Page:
High cholesterol: Nutritionist reveals top prevention tips
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High cholesterol is when you have too much of a fatty substance called cholesterol in your blood. Over time, a build-up of cholesterol can gum up your arteries, thereby raising your risk of having a heart attack. Most of the time, high cholesterol is only picked up during a blood test, but occasionally perceptible signs can surface.
According to Harvard Health, xanthelasma – soft, cholesterol-filled plaques that develop under the skin – can show up on the face.
“Usually on or around the eyelids and most often near the nose.”
As the health body explains, they occur mainly in middle-aged and older adults — and in women more often than in men.
They can be a sign of hyperlipidemia — high levels of cholesterol, triglycerides, or other lipids (fats) in the blood, it adds.
Since most people do not experience the symptoms associated with high cholesterol, your GP is likely to suggest having a test if they think your cholesterol level could be high, explains the NHS.
“This may be because of your age, weight or another condition you have (like high blood pressure or diabetes).”
There are two ways of having a cholesterol test:
- Taking blood from your arm
- Finger-prick test.
What happens next
If you have high cholesterol, a doctor or nurse will talk to you about how you can lower it.
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How to lower high cholesterol
There are several foods which are not just part of a healthy diet, they can actively help to lower your cholesterol too.
According to cholesterol charity Heart UK, cutting down on saturated fat and replacing some of it with unsaturated fats is a great way to lower your cholesterol.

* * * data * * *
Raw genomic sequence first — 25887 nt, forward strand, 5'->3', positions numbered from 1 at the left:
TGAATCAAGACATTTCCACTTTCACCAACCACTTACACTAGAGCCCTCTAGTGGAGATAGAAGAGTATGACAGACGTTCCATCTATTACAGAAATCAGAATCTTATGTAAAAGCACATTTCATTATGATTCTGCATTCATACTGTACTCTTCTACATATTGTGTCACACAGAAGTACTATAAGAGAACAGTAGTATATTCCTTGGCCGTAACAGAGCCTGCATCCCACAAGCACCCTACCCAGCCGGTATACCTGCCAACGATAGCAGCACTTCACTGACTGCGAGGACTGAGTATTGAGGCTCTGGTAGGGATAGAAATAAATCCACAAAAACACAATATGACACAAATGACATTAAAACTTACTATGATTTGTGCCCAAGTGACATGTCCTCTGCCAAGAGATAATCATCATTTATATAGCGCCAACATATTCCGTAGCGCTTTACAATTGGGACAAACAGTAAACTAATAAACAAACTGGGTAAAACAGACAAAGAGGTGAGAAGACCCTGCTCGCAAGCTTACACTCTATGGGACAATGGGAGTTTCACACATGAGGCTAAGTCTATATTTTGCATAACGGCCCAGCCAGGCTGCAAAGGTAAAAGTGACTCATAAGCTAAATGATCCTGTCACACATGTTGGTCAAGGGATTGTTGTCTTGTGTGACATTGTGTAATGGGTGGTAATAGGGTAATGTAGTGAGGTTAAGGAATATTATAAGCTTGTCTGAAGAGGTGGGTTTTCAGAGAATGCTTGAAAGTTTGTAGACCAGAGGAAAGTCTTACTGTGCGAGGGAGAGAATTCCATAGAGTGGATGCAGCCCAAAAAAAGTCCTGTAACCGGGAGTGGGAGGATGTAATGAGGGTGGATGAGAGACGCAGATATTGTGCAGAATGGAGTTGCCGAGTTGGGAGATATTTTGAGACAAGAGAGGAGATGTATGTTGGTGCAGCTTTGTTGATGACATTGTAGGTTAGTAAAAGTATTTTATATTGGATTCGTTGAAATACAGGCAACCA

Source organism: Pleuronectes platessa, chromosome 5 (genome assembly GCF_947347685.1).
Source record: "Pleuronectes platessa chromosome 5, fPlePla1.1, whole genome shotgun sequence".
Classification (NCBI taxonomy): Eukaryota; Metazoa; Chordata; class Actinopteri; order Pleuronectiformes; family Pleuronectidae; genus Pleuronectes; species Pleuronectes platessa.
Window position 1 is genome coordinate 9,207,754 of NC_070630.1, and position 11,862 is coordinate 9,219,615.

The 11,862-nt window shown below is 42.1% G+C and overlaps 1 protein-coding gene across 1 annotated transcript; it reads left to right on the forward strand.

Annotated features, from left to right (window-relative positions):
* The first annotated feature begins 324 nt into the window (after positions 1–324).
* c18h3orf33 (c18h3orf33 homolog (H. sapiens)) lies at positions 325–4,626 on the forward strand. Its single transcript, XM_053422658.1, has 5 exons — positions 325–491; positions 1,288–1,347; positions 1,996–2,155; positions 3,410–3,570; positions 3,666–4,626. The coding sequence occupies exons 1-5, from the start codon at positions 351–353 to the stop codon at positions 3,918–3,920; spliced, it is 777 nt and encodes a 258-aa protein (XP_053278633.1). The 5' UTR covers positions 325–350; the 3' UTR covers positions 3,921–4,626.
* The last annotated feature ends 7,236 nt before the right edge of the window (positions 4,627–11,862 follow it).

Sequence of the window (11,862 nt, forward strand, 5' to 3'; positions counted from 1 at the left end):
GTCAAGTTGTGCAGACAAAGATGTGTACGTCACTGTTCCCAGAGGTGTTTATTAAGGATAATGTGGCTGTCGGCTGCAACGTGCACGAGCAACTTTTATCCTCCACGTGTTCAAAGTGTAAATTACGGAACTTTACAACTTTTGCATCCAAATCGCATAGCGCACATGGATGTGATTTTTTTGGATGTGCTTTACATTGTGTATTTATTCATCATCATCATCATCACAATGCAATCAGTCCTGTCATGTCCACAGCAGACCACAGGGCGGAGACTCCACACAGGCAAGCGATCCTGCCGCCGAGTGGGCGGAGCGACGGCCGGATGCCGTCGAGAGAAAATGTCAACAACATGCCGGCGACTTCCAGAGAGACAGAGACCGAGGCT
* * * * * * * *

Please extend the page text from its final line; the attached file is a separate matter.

Saturated fat is the kind of fat found in butter, lard, ghee, fatty meats and cheese.
Foods which contain unsaturated fats include:
- Vegetable oils such as olive, sunflower, corn, rapeseed, nut and seed oils
- Avocado, nuts and seeds
- Fat spreads made from vegetable oils, such as sunflower and olive oil
- Oily fish.
“Oily fish are a good source of healthy unsaturated fats, specifically a type called omega-3 fats,” says Heart UK.
“Aim to eat two portions of fish per week, at least one of which should be oily.”
Following a Mediterranean-style diet can help you to get plenty of unsaturated fat into your diet.
The Mediterranean diet varies by country and region, so it has a range of definitions.
In general, it’s high in vegetables, fruits, legumes, nuts, beans, cereals, grains, fish, and unsaturated fats such as olive oil.
Other key tips
In addition to eating well, regular physical exercise can help to lower high cholesterol levels.
Adults are recommended to do at least 150 minutes of moderate intensity activity a week or 75 minutes of vigorous intensity activity a week.
According to the NHS, you can also achieve your weekly activity target with:
- Several short sessions of very vigorous intensity activity
- A mix of moderate, vigorous and very vigorous intensity activity.
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